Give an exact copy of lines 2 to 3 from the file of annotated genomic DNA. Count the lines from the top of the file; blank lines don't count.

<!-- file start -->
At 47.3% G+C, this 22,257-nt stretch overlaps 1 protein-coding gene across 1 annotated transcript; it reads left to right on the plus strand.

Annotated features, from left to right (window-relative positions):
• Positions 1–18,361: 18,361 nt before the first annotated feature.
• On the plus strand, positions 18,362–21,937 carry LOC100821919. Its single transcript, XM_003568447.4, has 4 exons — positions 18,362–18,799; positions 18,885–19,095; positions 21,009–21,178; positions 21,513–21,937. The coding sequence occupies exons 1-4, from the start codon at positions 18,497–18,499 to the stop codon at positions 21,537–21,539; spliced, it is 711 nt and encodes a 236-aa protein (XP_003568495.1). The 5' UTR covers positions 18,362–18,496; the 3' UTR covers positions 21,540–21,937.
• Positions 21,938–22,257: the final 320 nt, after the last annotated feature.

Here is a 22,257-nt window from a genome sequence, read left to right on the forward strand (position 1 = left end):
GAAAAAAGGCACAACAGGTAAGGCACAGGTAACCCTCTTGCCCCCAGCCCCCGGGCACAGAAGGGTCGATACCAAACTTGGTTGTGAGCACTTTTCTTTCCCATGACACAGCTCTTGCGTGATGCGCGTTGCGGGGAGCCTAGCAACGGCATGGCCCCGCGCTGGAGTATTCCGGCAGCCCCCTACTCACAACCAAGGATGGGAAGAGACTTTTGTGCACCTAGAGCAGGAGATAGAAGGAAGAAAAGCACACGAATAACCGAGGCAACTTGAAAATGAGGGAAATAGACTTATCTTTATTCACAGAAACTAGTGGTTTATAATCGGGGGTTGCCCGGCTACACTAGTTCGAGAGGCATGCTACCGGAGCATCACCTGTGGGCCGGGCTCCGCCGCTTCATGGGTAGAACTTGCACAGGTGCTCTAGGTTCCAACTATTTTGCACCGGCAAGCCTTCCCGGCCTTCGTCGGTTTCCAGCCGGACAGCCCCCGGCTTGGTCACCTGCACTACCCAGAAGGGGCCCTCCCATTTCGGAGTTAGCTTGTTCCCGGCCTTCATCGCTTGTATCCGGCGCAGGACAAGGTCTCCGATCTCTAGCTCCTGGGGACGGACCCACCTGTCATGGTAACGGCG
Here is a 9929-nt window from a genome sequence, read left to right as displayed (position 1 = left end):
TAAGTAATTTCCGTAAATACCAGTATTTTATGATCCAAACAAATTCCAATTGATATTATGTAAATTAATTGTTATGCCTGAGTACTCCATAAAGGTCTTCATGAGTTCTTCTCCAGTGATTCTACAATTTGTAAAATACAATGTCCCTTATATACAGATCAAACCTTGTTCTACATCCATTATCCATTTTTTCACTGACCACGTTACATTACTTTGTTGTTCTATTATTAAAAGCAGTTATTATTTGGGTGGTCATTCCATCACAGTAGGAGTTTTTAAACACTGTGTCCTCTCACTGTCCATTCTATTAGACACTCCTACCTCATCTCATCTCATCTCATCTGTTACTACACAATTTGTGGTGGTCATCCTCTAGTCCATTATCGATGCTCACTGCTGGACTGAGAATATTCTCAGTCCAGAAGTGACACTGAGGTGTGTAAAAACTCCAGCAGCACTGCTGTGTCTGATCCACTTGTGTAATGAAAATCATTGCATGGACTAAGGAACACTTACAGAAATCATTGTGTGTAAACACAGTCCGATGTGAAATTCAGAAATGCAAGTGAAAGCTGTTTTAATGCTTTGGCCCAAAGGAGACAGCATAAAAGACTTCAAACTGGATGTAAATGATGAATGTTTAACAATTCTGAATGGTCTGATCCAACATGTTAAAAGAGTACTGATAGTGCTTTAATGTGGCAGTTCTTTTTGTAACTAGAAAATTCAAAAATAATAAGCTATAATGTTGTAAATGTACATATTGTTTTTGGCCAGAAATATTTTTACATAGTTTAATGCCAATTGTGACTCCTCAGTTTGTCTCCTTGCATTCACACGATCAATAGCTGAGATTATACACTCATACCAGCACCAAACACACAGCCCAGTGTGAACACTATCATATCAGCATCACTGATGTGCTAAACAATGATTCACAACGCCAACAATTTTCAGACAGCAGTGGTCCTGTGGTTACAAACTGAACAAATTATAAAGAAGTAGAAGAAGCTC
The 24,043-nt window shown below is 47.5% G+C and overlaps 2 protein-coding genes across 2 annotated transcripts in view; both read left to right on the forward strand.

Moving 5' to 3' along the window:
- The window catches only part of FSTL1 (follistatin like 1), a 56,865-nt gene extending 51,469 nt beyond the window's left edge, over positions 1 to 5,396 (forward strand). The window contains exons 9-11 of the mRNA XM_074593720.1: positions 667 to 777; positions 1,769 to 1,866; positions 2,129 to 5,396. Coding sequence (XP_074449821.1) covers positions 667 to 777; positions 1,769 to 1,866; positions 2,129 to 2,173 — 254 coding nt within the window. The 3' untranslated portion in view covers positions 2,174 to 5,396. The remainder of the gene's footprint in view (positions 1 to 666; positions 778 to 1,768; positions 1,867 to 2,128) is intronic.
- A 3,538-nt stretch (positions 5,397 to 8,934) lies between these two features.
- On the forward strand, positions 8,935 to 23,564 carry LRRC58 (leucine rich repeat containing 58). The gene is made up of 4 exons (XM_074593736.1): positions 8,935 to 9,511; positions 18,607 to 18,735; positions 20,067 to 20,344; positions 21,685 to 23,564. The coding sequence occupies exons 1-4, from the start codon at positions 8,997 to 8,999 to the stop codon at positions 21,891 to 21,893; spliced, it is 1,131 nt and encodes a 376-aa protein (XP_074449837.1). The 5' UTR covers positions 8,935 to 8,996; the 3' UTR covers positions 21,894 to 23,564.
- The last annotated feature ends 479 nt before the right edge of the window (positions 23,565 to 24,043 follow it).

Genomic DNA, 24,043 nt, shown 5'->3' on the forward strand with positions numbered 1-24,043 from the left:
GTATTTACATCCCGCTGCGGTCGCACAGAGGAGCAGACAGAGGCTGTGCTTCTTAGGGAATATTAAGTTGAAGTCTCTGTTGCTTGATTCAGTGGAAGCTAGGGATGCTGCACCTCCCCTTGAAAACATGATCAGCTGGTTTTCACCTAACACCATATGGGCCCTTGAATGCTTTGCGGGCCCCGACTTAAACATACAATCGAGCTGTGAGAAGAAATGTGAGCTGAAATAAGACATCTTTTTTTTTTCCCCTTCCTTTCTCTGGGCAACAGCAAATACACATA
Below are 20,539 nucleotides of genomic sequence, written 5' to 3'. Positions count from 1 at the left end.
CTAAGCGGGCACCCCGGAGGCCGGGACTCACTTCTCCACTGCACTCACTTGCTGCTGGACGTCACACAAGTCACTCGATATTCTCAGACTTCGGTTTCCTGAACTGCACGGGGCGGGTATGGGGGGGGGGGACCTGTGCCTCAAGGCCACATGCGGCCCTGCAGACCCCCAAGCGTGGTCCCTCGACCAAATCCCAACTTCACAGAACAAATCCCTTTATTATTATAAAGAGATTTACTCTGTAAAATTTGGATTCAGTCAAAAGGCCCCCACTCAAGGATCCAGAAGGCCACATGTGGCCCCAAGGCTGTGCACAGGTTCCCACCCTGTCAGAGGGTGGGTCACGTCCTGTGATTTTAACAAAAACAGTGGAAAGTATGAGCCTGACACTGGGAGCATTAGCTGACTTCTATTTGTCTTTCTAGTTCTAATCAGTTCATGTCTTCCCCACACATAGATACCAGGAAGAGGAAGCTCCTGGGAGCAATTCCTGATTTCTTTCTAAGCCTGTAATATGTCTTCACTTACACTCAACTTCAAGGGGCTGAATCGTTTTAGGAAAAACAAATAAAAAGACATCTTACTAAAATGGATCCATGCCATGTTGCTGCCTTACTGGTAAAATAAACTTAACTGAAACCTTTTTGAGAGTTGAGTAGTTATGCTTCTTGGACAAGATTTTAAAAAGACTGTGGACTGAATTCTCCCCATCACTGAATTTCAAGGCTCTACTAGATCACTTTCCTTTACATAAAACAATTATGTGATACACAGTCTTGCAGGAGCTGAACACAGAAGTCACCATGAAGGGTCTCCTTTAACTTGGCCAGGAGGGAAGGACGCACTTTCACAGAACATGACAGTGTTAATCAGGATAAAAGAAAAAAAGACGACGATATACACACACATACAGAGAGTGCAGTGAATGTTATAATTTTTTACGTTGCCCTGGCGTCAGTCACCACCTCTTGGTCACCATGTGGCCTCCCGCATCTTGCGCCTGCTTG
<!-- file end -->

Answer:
Annotated features, from left to right (window-relative positions):
• Positions 1–18,361: 18,361 nt before the first annotated feature.